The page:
Southwest plane narrowly misses Baltimore airport ambulance
A Southwest Airlines jet crashed within 200 feet of an ambulance crossing the runway as it took off at Baltimore Airport – in one of a series of frighteningly close-up operations across the United States.
According to DC News Now on Tuesday, the Aircraft Rescue and Fire Fighting (ARFF) vehicle crossed runway 15R at Baltimore-Washington International Thurgood Marshall Airport (BWI) without a permit on Jan. 12.
The Southwest Boeing 737 had just been cleared to take off from the same runway and missed the ambulance by less than half the length of a football field, the outlet reported.
“The next estimated horizontal separation occurred at a distance of 173 feet,” the Federal Aviation Administration said in a new analysis of the harrowing incident.
The ARFF driver was told to “stay short” before the runway, but read out the instruction as “ARFF 439 via runway 10 and 15 right.”
According to the FAA, the controller did not catch the readback error.
Newly released footage showed the alarmed controller informing the ARFF driver of his mistake.
“ARFF 439, you should hold runway 15R short!” says the controller.
By this time the vehicle had crossed the runway and was on an adjacent taxiway when the aircraft continued its takeoff roll and departed.
An airport spokesman confirmed that the vehicle “crossed a runway without approval from air traffic control.”
The representative told DC News Now in a statement, “The airport has fully cooperated and shared information regarding the incident with the FAA.
“Based on the review of the incident, new procedures were immediately put in place to ensure safety and prevent a similar incident in the future. Safety remains the top priority for BWI Marshall Airport,” the spokesman added.
A spokesman for the airline said in a statement: “Southwest complies with air traffic control instructions at all times and our crew have done so in this scenario as well.”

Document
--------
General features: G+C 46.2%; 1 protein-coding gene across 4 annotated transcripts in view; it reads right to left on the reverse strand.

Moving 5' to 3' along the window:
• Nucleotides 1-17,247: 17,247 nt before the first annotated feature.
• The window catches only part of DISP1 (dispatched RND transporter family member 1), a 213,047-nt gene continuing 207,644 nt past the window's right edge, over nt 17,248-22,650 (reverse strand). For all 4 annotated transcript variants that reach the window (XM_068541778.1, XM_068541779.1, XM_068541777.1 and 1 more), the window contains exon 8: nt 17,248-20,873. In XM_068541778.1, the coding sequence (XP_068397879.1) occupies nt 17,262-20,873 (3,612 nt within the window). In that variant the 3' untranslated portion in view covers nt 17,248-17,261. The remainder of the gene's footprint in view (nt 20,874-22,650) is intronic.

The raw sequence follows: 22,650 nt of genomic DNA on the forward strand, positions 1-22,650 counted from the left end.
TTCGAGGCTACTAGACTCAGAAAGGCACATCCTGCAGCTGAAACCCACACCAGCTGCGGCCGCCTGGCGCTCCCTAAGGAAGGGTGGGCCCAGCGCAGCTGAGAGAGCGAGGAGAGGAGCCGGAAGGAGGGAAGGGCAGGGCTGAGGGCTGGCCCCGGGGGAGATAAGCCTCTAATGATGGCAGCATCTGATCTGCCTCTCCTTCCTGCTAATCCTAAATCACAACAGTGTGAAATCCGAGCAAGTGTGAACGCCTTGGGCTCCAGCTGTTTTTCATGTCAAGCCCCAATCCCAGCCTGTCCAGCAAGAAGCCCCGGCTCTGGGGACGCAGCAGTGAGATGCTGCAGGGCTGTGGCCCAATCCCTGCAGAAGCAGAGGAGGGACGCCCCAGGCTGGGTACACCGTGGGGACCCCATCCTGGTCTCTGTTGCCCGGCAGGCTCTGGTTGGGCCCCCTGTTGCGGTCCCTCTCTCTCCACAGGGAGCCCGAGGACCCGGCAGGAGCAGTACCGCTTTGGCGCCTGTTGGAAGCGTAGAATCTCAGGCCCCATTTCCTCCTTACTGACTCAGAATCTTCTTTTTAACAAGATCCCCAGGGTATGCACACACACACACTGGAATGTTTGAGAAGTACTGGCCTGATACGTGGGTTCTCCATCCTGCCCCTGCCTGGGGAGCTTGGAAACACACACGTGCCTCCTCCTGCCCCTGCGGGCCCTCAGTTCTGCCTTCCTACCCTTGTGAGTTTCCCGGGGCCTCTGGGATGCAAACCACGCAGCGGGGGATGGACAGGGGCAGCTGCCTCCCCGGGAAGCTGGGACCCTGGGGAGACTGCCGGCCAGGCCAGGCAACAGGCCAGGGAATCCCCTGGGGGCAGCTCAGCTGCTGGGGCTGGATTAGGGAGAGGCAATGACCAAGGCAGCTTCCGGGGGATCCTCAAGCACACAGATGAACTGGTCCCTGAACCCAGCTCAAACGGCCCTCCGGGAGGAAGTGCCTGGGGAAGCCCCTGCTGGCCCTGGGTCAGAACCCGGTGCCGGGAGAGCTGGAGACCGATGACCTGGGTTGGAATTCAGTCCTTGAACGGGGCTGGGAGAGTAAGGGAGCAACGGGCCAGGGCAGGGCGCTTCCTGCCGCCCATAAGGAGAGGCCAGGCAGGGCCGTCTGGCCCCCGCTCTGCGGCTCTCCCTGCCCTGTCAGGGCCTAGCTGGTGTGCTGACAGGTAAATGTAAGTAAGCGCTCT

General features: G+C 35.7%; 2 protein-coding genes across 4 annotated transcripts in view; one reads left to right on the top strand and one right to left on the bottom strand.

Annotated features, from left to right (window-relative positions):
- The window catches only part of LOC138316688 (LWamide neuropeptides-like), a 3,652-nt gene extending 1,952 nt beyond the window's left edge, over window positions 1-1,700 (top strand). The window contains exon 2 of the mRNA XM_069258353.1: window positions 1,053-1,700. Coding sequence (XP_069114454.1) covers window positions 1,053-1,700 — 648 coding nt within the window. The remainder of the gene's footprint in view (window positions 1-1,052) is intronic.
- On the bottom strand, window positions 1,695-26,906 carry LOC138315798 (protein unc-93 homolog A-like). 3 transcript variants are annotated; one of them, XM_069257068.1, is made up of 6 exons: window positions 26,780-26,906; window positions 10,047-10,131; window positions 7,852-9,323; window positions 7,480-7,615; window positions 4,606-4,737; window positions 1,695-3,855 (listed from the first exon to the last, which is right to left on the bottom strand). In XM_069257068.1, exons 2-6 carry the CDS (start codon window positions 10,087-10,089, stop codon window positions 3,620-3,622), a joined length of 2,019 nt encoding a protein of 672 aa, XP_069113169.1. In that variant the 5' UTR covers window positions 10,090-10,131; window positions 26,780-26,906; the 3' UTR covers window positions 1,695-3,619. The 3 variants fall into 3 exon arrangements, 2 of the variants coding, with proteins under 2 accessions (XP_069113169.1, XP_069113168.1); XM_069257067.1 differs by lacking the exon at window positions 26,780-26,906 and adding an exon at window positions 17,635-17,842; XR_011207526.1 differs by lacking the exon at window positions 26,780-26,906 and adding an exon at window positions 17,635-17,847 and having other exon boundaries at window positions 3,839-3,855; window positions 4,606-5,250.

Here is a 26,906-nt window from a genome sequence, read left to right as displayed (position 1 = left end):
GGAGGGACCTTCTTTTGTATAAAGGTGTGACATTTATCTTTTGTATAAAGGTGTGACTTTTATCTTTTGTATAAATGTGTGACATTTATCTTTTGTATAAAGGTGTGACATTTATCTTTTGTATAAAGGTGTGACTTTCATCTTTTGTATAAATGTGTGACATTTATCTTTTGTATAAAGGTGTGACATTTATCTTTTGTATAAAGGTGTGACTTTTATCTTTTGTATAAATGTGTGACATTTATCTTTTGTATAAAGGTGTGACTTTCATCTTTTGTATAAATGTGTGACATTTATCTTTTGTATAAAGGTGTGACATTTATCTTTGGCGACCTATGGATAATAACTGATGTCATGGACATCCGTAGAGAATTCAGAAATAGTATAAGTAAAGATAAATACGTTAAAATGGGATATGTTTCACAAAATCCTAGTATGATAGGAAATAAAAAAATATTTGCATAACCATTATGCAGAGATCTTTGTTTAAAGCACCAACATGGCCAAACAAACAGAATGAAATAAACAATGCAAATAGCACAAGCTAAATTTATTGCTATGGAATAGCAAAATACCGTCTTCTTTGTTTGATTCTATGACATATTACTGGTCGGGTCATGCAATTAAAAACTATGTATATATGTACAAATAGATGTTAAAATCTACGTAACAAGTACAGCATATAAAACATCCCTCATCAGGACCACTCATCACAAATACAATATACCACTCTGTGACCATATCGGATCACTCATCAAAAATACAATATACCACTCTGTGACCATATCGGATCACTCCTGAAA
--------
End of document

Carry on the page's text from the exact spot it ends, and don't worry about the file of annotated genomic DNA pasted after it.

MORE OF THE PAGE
The FAA has four severity levels for runway incursions — A, B, C, and D — based on severity. The incident at BWI was classified as Category B.
“Category B is an incident where distance is decreasing and there is significant potential for collision, which may result in a time-sensitive corrective/evasive response to avoid a collision,” the FAA said.
The close call came to light after the FAA held an emergency summit last week in McLean, Va., to address a series of recent safety incidents and near misses.
There have been at least seven other close talks across the country since December.
“There is no question that aviation is amazingly safe, but vigilance can never take the day off,” Acting FAA Administrator Billy Nolen said in a statement after the meeting.
“We have to ask ourselves difficult and sometimes uncomfortable questions, even when we are convinced that the system is in order,” he said.
The latest incident happened on Saturday when a Southwest plane was about a mile away from a helicopter practicing landings at Hollywood-Burbank Airport, ABC 7 reported.
The air traffic controller instructed the airliner to abort landing and fly around.
In February, a FedEx cargo plane nearly collided with a Southwest flight in Texas.
The FedEx flight was cleared to land on Runway 18 Left at Austin-Bergstrom International Airport — but seconds later, the Southwest flight was cleared to take off on the same runway.
The FedEx pilot aborted the landing and turned around.
https://nypost.com/2023/03/22/southwest-plane-narrowly-misses-baltimore-airport-ambulance/ Southwest plane narrowly misses Baltimore airport ambulance